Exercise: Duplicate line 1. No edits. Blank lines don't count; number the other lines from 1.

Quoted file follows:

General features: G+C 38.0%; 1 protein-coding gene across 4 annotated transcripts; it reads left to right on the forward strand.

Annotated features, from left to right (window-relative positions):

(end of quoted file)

General features: G+C 38.0%; 1 protein-coding gene across 4 annotated transcripts; it reads left to right on the forward strand.